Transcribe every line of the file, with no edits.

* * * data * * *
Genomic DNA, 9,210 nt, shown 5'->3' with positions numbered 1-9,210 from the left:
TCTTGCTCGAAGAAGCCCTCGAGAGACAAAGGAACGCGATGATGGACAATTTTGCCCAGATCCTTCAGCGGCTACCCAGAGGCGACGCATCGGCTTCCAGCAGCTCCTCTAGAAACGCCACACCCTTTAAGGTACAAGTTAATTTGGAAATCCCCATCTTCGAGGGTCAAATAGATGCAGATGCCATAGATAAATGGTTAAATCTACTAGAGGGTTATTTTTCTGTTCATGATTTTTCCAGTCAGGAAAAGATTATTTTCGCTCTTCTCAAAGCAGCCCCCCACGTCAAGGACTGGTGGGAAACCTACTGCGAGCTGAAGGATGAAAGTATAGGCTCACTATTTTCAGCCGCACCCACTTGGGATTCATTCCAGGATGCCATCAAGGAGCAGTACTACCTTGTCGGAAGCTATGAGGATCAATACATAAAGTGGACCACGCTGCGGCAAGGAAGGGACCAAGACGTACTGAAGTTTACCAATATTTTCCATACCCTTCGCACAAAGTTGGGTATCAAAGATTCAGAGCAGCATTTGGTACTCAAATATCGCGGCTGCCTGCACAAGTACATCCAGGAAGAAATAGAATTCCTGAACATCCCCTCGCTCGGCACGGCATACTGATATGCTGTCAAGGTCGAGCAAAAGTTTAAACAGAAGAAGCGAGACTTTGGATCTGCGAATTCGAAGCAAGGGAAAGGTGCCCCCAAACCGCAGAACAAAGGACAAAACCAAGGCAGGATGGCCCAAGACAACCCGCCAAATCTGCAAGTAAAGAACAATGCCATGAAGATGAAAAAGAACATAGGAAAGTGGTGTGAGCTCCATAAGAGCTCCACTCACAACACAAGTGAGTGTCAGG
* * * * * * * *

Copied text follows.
Genomic DNA, 9,210 nt, shown 5'->3' with positions numbered 1-9,210 from the left:
TCTTGCTCGAAGAAGCCCTCGAGAGACAAAGGAACGCGATGATGGACAATTTTGCCCAGATCCTTCAGCGGCTACCCAGAGGCGACGCATCGGCTTCCAGCAGCTCCTCTAGAAACGCCACACCCTTTAAGGTACAAGTTAATTTGGAAATCCCCATCTTCGAGGGTCAAATAGATGCAGATGCCATAGATAAATGGTTAAATCTACTAGAGGGTTATTTTTCTGTTCATGATTTTTCCAGTCAGGAAAAGATTATTTTCGCTCTTCTCAAAGCAGCCCCCCACGTCAAGGACTGGTGGGAAACCTACTGCGAGCTGAAGGATGAAAGTATAGGCTCACTATTTTCAGCCGCACCCACTTGGGATTCATTCCAGGATGCCATCAAGGAGCAGTACTACCTTGTCGGAAGCTATGAGGATCAATACATAAAGTGGACCACGCTGCGGCAAGGAAGGGACCAAGACGTACTGAAGTTTACCAATATTTTCCATACCCTTCGCACAAAGTTGGGTATCAAAGATTCAGAGCAGCATTTGGTACTCAAATATCGCGGCTGCCTGCACAAGTACATCCAGGAAGAAATAGAATTCCTGAACATCCCCTCGCTCGGCACGGCATACTGATATGCTGTCAAGGTCGAGCAAAAGTTTAAACAGAAGAAGCGAGACTTTGGATCTGCGAATTCGAAGCAAGGGAAAGGTGCCCCCAAACCGCAGAACAAAGGACAAAACCAAGGCAGGATGGCCCAAGACAACCCGCCAAATCTGCAAGTAAAGAACAATGCCATGAAGATGAAAAAGAACATAGGAAAGTGGTGTGAGCTCCATAAGAGCTCCACTCACAACACAAGTGAGTGTCAGG